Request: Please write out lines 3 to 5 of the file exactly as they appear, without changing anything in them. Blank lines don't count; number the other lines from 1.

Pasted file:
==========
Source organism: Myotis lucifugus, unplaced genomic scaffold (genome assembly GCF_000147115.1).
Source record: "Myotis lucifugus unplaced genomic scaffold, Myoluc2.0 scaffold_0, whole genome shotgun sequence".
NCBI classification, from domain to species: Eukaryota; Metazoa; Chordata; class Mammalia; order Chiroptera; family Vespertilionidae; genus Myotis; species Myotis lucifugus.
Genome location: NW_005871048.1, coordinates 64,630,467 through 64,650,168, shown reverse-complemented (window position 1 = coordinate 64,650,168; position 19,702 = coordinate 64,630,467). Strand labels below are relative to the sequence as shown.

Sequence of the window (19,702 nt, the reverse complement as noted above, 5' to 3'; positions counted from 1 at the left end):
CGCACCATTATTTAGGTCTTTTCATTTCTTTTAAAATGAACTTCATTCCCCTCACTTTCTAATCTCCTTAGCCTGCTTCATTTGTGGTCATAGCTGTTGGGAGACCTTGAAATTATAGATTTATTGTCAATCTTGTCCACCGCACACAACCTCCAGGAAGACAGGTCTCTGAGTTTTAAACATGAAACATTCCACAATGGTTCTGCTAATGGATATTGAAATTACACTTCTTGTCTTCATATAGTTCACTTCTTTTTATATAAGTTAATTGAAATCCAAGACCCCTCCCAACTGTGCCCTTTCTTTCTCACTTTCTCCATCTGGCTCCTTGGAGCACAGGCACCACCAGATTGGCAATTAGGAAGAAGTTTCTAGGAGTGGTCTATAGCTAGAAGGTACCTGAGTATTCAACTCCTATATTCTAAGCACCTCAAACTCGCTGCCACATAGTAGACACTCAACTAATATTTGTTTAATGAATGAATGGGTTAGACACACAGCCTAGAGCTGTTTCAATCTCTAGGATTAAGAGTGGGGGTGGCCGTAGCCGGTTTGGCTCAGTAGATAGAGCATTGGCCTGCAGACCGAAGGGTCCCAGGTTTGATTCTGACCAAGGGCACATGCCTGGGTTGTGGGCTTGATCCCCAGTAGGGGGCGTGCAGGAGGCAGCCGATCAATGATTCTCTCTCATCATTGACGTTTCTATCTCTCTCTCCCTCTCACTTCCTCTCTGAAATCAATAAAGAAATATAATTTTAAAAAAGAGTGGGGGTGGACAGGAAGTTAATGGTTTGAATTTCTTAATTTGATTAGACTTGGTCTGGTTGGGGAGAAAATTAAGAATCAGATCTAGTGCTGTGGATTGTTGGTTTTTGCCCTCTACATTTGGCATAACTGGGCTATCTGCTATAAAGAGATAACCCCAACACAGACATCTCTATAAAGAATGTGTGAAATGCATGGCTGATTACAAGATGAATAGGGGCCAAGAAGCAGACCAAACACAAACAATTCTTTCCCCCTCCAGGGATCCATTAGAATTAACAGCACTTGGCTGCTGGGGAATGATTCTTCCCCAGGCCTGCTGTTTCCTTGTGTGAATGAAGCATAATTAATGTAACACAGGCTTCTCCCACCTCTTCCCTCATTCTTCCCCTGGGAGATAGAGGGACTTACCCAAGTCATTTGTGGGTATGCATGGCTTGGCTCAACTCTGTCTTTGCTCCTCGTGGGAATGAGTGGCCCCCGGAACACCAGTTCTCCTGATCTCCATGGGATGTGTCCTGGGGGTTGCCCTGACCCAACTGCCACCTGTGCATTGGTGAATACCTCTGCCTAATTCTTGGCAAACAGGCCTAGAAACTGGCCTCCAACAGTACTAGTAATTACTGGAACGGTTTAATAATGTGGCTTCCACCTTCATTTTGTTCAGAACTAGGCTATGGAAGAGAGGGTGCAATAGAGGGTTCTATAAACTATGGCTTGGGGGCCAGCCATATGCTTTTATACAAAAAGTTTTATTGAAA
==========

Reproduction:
NCBI classification, from domain to species: Eukaryota; Metazoa; Chordata; class Mammalia; order Chiroptera; family Vespertilionidae; genus Myotis; species Myotis lucifugus.
Genome location: NW_005871048.1, coordinates 64,630,467 through 64,650,168, shown reverse-complemented (window position 1 = coordinate 64,650,168; position 19,702 = coordinate 64,630,467). Strand labels below are relative to the sequence as shown.

Sequence of the window (19,702 nt, the reverse complement as noted above, 5' to 3'; positions counted from 1 at the left end):